The species problem is one of the most complex and enduring problems plaguing evolutionary biology in general and human paleontology in particular. In the past 50 years, conceptions of species have diverged and speciated analogous to the present, largely accepted view of the hominin phylogeny. Conventional wisdom supports a "bushy" hominin phylogeny. However, chaos reigns because there is no agreed-upon methodology used to delimit species taxa in paleontology. This dispute is complicated by the ever-present intraspecific and interspecific morphological variation, which is itself exacerbated by other types of variation, including behavioral, ecological, geographical and temporal. When two or more of these forms of variation are used to delimit "new" extant or fossil species, any decision arrived at might be construed as arbitrary. This paper proposes that temporary cessation in assigning new names should be considered based on several critical problems: (1) the explosion of conceptions of a "species" arising from disagreements regarding species definitions, (2) differing interpretations of population variation, which lead to difficulty in interpreting hybridization in nature, leading in turn to the underestimation or overestimation of species, (3) the problem of modes of speciation being confounded with criteria used to distinguish among species, e.g., punctuated equilibrium posits high-speciation rates, and (4) the most common of all human traits, vanity. PMID:19573870

  7. On the Relationships of Postcanine Tooth Size with Dietary Quality and Brain Volume in Primates: Implications for Hominin Evolution

    Directory of Open Access Journals (Sweden)

    Juan Manuel Jiménez-Arenas

    2014-01-01

    Full Text Available Brain volume and cheek-tooth size have traditionally been considered as two traits that show opposite evolutionary trends during the evolution of Homo. As a result, differences in encephalization and molarization among hominins tend to be interpreted in paleobiological grounds, because both traits were presumably linked to the dietary quality of extinct species. Here we show that there is an essential difference between the genus Homo and the living primate species, because postcanine tooth size and brain volume are related to negative allometry in primates and show an inverse relationship in Homo. However, when size effects are removed, the negative relationship between encephalization and molarization holds only for platyrrhines and the genus Homo. In addition, there is no general trend for the relationship between postcanine tooth size and dietary quality among the living primates. If size and phylogeny effects are both removed, this relationship vanishes in many taxonomic groups. As a result, the suggestion that the presence of well-developed postcanine teeth in extinct hominins should be indicative of a poor-quality diet cannot be generalized to all extant and extinct primates.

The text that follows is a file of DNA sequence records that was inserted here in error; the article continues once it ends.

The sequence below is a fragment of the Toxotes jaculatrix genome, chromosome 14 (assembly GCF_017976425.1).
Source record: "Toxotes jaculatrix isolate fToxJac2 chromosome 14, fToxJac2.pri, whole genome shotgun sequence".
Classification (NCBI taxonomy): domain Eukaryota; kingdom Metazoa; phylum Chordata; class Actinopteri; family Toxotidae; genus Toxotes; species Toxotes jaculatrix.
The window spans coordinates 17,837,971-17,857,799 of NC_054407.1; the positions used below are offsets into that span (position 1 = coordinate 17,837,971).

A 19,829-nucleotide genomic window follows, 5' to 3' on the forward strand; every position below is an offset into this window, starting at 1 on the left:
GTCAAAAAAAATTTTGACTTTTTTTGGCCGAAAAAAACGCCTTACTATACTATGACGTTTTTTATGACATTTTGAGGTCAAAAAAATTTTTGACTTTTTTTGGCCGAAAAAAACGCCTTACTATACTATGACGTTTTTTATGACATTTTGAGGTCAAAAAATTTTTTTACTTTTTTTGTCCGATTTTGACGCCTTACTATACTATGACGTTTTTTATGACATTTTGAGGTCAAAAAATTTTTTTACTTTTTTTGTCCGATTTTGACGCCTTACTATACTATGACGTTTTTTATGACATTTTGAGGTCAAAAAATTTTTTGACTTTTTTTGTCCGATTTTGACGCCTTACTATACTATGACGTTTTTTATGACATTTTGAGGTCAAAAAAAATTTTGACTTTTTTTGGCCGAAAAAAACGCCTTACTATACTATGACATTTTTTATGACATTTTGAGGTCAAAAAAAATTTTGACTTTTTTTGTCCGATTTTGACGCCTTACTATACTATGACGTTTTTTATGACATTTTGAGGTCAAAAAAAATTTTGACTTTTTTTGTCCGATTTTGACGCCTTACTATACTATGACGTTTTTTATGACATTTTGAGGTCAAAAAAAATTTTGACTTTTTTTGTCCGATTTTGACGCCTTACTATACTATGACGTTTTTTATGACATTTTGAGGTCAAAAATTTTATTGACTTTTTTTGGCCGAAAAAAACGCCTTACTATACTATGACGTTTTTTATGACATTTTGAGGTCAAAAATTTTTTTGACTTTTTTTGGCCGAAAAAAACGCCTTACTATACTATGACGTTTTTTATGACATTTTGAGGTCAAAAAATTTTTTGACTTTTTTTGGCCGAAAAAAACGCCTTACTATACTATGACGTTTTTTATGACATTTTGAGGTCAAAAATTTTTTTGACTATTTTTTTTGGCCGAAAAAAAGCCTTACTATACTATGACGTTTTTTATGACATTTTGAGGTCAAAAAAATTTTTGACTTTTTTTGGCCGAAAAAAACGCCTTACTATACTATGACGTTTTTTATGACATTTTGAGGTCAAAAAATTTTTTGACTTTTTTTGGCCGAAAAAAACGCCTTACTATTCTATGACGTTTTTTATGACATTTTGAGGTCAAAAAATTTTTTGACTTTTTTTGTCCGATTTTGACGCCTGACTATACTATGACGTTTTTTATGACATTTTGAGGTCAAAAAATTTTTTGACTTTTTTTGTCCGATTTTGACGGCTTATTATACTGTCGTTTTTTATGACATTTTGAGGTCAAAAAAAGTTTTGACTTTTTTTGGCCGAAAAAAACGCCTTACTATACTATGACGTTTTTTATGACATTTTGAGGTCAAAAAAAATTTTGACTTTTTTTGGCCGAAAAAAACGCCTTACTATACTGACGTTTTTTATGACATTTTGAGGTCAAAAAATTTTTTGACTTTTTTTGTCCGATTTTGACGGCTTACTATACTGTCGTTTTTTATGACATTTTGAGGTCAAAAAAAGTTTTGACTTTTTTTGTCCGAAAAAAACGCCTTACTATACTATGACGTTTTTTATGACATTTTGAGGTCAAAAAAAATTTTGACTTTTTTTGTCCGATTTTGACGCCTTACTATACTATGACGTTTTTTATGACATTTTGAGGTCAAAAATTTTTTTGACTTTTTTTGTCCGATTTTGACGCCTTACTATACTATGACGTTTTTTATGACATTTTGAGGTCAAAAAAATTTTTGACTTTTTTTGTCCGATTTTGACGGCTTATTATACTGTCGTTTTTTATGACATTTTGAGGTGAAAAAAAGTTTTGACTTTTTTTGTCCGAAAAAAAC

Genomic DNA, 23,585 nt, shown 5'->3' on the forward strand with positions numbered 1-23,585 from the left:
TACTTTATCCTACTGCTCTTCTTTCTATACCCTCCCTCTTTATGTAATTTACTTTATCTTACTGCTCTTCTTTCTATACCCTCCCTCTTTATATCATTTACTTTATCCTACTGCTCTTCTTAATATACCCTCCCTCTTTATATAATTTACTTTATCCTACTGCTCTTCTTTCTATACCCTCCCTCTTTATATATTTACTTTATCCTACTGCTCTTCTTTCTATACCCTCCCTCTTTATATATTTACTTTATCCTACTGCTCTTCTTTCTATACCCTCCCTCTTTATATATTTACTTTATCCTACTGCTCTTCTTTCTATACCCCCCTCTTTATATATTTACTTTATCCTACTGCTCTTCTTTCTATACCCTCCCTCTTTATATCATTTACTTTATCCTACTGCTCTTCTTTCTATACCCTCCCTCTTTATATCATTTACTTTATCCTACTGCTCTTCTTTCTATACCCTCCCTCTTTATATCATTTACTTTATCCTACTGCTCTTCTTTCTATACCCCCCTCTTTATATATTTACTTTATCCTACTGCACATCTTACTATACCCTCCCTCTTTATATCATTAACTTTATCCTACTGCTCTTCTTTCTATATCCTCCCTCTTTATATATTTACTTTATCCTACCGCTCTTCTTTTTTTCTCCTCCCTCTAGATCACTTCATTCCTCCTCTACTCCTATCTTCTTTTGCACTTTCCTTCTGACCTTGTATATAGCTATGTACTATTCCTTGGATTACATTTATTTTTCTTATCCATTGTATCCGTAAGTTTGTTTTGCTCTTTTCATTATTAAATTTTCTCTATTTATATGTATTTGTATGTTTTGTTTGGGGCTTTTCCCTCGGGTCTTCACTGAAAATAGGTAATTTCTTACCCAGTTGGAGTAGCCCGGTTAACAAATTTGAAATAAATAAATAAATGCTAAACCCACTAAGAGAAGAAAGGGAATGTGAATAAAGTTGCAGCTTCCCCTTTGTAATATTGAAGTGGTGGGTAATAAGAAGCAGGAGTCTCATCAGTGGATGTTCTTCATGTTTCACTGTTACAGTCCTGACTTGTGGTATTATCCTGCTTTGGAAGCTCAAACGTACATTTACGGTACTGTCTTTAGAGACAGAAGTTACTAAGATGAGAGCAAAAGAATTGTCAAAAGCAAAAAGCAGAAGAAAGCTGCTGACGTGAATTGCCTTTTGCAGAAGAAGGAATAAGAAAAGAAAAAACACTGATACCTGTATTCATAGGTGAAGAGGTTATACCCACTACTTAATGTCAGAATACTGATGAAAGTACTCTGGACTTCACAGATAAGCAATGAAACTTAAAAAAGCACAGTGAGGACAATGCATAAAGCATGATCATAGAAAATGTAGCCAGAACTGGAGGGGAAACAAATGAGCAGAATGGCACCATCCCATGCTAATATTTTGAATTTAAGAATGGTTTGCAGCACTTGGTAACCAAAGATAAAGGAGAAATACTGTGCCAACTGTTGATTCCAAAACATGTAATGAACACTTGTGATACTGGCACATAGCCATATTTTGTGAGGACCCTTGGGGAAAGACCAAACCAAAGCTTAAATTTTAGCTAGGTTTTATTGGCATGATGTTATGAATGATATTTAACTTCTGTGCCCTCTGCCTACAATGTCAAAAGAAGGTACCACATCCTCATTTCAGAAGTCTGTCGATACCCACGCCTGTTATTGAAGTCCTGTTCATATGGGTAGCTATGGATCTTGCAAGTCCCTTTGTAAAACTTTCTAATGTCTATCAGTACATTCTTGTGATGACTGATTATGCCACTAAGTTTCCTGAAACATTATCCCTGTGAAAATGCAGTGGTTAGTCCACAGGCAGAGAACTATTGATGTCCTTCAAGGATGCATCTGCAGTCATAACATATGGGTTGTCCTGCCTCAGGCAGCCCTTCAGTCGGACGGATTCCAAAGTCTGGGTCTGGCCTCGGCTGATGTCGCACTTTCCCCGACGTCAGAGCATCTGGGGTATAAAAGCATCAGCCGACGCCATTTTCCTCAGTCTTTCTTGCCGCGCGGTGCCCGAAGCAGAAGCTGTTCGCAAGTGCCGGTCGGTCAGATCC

8. Rates of anterior tooth wear in Middle Pleistocene hominins from Sima de los Huesos (Sierra de Atapuerca, Spain)

    Science.gov (United States)

    de Castro, J. M. Bermúdez; Martinón-Torres, M.; Sarmiento, S.; Lozano, M.; Arsuaga, J. L.; Carbonell, E.

    2003-01-01

    This study presents quantitative data on the rates of anterior tooth wear in a Pleistocene human population. The data were obtained for the hominin sample of the Sima de los Huesos site in Atapuerca, Spain. The fossil record belongs to a minimum of 28 individuals of the same biological population, assigned to the species Homo heidelbergensis. We have estimated the original and the preserved crown height of the mandibular incisors (I1 and I2) of 11 individuals, whose age at death can be ascertained from the mineralization stage and tooth eruption. Results provide a range of 0.276–0.348 and 0.288–0.360 mm per year for the mean wear rate of the mandibular I1 and I2, respectively, in individuals ≈16–18 years old. These data suggest that incisors' crowns would be totally worn out toward the fifth decade of life. Thus, we expect the life expectancy of this population to be seriously limited. These data, which could be contrasted with results obtained on hominins at other sites, could be of interest for estimating the death age of adult individuals. PMID:14528001

  9. Taphonomic analysis of the hominin remains from Swabian Jura and their implications for the mortuary practices during the Upper Paleolithic

    Science.gov (United States)

    Sala, Nohemi; Conard, Nicholas

    2016-10-01